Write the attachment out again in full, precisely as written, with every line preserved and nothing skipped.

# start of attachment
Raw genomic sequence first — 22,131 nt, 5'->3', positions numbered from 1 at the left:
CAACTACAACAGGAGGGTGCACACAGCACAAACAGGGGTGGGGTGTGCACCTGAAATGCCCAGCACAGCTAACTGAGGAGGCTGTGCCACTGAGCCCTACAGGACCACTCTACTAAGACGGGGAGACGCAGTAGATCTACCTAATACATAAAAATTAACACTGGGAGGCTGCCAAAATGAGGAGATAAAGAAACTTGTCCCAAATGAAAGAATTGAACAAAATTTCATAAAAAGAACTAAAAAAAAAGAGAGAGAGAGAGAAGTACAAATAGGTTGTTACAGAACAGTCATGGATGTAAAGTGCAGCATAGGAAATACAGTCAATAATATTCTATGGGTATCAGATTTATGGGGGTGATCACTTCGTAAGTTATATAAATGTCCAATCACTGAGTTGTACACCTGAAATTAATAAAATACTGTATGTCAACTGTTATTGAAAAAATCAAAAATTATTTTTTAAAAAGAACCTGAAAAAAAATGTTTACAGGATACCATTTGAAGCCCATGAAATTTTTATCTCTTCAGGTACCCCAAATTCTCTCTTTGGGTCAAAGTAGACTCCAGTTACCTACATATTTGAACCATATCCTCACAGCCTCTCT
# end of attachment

Raw genomic sequence first — 22,131 nt, 5'->3', positions numbered from 1 at the left:
CAACTACAACAGGAGGGTGCACACAGCACAAACAGGGGTGGGGTGTGCACCTGAAATGCCCAGCACAGCTAACTGAGGAGGCTGTGCCACTGAGCCCTACAGGACCACTCTACTAAGACGGGGAGACGCAGTAGATCTACCTAATACATAAAAATTAACACTGGGAGGCTGCCAAAATGAGGAGATAAAGAAACTTGTCCCAAATGAAAGAATTGAACAAAATTTCATAAAAAGAACTAAAAAAAAAGAGAGAGAGAGAGAAGTACAAATAGGTTGTTACAGAACAGTCATGGATGTAAAGTGCAGCATAGGAAATACAGTCAATAATATTCTATGGGTATCAGATTTATGGGGGTGATCACTTCGTAAGTTATATAAATGTCCAATCACTGAGTTGTACACCTGAAATTAATAAAATACTGTATGTCAACTGTTATTGAAAAAATCAAAAATTATTTTTTAAAAAGAACCTGAAAAAAAATGTTTACAGGATACCATTTGAAGCCCATGAAATTTTTATCTCTTCAGGTACCCCAAATTCTCTCTTTGGGTCAAAGTAGACTCCAGTTACCTACATATTTGAACCATATCCTCACAGCCTCTCT